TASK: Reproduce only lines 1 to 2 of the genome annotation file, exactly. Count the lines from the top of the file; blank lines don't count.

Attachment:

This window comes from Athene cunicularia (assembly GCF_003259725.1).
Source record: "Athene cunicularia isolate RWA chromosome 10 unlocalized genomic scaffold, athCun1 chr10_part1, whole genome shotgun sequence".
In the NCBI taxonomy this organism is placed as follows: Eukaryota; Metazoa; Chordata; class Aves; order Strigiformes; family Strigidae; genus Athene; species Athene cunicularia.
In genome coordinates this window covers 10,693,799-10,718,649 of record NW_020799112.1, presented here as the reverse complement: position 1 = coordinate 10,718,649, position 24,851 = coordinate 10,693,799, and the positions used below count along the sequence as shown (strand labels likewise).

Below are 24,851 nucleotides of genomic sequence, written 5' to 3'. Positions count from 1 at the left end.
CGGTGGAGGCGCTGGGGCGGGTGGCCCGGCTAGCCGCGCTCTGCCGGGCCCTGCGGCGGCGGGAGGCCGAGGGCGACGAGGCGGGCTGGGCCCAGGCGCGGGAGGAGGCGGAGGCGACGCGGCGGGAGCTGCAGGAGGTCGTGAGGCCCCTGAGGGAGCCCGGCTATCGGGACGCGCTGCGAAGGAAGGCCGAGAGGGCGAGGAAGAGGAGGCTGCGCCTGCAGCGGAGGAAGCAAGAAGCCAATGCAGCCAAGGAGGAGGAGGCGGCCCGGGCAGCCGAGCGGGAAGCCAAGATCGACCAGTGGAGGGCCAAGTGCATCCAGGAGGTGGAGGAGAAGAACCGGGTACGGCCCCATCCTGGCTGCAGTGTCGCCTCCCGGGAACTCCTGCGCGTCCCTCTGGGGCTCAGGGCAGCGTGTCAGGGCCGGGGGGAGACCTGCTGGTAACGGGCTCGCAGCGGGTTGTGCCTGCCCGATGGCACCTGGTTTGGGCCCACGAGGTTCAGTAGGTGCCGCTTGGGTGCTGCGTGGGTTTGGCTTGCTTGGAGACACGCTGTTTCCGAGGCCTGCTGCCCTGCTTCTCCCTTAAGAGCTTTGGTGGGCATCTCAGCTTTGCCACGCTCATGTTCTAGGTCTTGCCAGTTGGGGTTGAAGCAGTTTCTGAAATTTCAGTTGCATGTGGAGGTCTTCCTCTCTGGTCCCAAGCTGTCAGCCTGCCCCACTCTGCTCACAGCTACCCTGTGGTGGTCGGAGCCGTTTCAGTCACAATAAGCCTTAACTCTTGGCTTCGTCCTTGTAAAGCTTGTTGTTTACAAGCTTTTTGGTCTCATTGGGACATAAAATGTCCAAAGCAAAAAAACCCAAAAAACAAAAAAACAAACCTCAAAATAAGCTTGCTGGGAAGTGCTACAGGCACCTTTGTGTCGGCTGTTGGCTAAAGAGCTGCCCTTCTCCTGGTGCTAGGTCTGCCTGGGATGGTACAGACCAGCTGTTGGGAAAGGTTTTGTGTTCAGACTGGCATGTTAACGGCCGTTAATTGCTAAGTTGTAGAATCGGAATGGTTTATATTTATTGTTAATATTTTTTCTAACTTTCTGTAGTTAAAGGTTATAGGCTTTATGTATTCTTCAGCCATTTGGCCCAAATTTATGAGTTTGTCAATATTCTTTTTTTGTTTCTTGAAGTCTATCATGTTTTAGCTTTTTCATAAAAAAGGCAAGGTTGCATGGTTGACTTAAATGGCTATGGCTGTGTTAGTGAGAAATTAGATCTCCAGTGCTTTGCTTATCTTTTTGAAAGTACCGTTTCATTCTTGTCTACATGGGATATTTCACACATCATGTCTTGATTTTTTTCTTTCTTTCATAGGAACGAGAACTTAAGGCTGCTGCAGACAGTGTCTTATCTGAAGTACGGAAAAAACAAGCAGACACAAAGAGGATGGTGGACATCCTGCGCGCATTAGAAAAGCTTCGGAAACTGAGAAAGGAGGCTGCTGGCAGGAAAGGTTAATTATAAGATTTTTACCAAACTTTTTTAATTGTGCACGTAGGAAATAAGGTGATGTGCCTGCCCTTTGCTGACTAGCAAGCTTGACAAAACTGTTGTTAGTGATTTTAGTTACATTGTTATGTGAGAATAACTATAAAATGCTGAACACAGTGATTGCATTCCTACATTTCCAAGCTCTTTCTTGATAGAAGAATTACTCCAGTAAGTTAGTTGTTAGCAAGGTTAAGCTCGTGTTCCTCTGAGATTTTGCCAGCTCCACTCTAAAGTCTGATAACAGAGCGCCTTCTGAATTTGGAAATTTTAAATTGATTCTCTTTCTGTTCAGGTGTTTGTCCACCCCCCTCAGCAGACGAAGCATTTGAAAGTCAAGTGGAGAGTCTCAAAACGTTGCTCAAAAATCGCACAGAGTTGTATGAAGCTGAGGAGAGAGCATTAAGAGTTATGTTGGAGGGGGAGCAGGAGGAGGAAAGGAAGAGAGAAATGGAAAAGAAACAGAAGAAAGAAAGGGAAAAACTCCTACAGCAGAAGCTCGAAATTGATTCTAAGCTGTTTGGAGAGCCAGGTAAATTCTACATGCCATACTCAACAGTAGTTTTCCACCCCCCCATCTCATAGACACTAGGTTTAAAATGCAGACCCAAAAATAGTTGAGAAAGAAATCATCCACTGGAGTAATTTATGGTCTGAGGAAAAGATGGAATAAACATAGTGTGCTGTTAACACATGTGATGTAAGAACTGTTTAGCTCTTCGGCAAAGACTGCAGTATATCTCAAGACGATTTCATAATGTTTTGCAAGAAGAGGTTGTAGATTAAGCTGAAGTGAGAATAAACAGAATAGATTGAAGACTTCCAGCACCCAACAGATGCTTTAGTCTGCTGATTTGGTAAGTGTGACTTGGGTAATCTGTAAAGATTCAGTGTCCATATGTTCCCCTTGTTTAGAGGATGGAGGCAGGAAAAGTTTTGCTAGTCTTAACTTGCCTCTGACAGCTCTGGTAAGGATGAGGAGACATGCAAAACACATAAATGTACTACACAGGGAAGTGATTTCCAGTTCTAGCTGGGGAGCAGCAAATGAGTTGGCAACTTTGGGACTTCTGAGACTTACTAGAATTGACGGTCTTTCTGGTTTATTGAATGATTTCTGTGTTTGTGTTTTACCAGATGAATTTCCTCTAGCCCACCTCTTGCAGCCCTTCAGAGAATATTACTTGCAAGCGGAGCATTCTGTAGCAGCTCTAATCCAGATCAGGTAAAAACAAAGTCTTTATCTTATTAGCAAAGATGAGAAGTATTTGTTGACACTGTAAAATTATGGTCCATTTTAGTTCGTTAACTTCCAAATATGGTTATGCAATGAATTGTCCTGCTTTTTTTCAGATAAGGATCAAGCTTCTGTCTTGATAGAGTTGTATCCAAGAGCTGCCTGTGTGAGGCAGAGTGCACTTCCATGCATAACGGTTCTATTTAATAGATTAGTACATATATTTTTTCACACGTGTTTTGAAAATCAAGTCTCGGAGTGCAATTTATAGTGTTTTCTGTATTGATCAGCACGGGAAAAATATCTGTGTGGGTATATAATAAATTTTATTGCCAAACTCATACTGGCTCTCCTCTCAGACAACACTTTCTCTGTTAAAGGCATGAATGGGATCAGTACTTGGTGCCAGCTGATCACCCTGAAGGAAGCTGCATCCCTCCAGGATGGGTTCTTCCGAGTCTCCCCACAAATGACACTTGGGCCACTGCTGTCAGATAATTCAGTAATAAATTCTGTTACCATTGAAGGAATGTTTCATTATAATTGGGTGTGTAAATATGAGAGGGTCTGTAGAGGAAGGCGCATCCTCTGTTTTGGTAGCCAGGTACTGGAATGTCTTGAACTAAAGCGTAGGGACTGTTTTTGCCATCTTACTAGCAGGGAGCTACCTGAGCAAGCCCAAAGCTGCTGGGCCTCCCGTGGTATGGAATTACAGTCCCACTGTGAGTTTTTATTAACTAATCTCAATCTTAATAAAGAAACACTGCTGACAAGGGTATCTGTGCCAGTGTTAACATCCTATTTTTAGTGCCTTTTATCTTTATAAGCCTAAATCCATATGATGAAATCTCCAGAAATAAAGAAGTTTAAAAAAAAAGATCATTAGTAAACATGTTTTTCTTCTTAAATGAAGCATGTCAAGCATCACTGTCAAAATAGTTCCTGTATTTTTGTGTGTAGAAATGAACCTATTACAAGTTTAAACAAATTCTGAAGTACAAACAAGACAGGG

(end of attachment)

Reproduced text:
This window comes from Athene cunicularia (assembly GCF_003259725.1).
Source record: "Athene cunicularia isolate RWA chromosome 10 unlocalized genomic scaffold, athCun1 chr10_part1, whole genome shotgun sequence".